I just need to get this off my chest – so bear with me.
First off, I’ve been doing sysadmin work for scores of years now, and the idea of backups, business continuity, and “bad guys” isn’t new. However, this week it was brought to a new and interesting head for one small business.
Rewind the clock two years and we were in the conversation with this business about where they host their “golden nuggets” of their business, what servers did what, where were the users, how did the backups fare, state of malware, web filtering protection, etc. You know, all the “normal” stuff any qualified IT provider would ask a prospective customer. “We’re fine” was the answer – they had an in-house IT guru watching all that stuff. However, they did make a (wise) decision to host their ERP solution with us.
Last week, our monitoring went suspiciously quiet, it looked like the company went on vacation, or they had fallen asleep at the keyboard. I reached out to the company, and was informed that they had been the victim of the latest ransomware attack, and all their documents were encrypted and unusable. Thankfully, since they were hosting their ERP system with us, that was safe from the attack. All their ERP data was secure but everything else they controlled was locked. Backups proved unreliable or inaccessible, so the ransom was paid. The company got lucky and the recovery key worked and they got their documents back. What they didn’t get back was Active Directory. Ouch! Nobody could login, even though their documents were back on a server, nobody could access them.
A week later, a new domain, and new profiles on everyone’s desktop, new shares, new permissions, and they were back up and running. After everything, the company is back to doing business, but it could have been a much worse situation. A critical note: the ERP system was never at risk and no ERP data was lost since that was safely stored elsewhere.
Moral of the story:
- Test your backups. Not just documents, but the whole server. How long does it take to get it back? It should not be more than a few hours.
- Just because you can restore files doesn’t mean you can go out, buy a new server and restore your existing workload onto a new server.
- If you can’t live without it, and you don’t have the in-house expertise to manage it – outsource it! Let the pros handle the critical IT while you do what you do best: making essential product and making your business grow.
Contact Us to learn whether Hosting is right for your company.
Learn more about EstesGroup’s EstesCloud Hosted ERP here…
We’ve all done it, at least once. Some of us maybe more than a couple of times, and I know there’s few that are repeat offenders. You know what I’m talking about – the bane of the security admin’s existence – default passwords.
Those are the usernames and passwords that come with every device. Even in this day and age, most systems don’t REQUIRE you to change the credentials that get you system admin rights. The bad guys know that and use it to their advantage.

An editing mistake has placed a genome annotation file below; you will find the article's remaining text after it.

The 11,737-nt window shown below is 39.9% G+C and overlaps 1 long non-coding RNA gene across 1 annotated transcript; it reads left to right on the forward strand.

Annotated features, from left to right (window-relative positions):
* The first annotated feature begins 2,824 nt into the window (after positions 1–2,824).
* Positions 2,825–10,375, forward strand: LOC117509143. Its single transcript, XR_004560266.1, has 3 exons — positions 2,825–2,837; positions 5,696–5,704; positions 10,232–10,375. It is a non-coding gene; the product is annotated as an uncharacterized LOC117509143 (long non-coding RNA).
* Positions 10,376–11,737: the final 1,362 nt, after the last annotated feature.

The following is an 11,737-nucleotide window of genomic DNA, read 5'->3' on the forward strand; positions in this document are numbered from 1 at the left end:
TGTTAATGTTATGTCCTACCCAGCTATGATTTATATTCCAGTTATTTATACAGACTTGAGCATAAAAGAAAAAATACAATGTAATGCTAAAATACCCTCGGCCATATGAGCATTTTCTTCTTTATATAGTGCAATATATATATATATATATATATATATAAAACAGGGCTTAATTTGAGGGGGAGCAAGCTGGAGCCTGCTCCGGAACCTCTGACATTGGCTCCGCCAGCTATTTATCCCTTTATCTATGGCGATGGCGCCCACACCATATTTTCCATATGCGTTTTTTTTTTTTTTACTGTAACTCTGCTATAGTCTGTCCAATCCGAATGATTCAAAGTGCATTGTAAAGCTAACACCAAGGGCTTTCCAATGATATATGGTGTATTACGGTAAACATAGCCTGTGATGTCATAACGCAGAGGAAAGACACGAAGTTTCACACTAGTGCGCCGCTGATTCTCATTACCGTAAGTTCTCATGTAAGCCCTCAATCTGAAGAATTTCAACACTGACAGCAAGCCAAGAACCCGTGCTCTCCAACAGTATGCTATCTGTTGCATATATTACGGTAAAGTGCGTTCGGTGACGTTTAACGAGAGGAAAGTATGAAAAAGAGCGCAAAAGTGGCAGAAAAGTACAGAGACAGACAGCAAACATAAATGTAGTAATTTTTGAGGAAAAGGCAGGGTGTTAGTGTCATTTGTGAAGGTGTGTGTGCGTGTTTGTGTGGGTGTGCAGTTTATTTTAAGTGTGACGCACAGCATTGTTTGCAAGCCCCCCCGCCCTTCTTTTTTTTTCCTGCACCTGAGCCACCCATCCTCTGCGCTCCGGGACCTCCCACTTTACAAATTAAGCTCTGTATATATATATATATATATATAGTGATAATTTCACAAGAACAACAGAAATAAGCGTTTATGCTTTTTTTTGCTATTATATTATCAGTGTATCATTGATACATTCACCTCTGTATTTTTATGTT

When most of our business and personal systems are protected with just a name and a basic password (and maybe a trusted network range?), that’s pretty easy pickings for someone with a brute force tool or a sniffer to find out your secrets. And once the bad guys have your credentials, then what? Well after that is when the real dangers begin.
When’s the last time you changed your voicemail PIN from 0000? Perhaps your home router is still admin/password even though the FBI issued a warning for everyone to change it? And how many ERP users keep system admin “manager” around with the default password of… you guessed it. And those accounts open the door wide to anyone wanting to get in; good and bad.
If you have systems exposed to the bad guys (and we all do!) then this post is for you. STOP IT! Even if you told me “Well, none of those systems are internet exposed”, I’d ask “where are the bad actors in your network?”. If you said “outside the firewall”, I’d respond with something like “I dare you to create a share/folder called “payroll” and see how long some curious netizen (aka employee) fell into that folder looking for something juicy.
Imagine splaying your entire infrastructure wide open to someone who just happened to know that Netgear uses admin/password for all their routers? Or that your company name is NOT a good password?
So what’s a concerned system admin gonna do? It’s easy in theory and hard in practice. Here are some digital security tips that will create a stronger password security strategy:
1. Change the default username and change the default password.
2. Start using stronger passwords, not [email protected] We recommend pass phrases, or a sentence that you can remember but the bag guys will have a hard time guessing.
3. Enable account lockout so that if “x” bad passwords are guessed in a row, the account is locked FOREVER (not reset after 10 minutes, thank you Microsoft). Helpdesk notification of such a lockout will put you in the know.
4. Remove admin credentials from being used on untrusted networks. Yes, your users are untrusted! Create a management VLAN, or a specific set of IP’s that can RDP, or shutdown the access from outside devices altogether.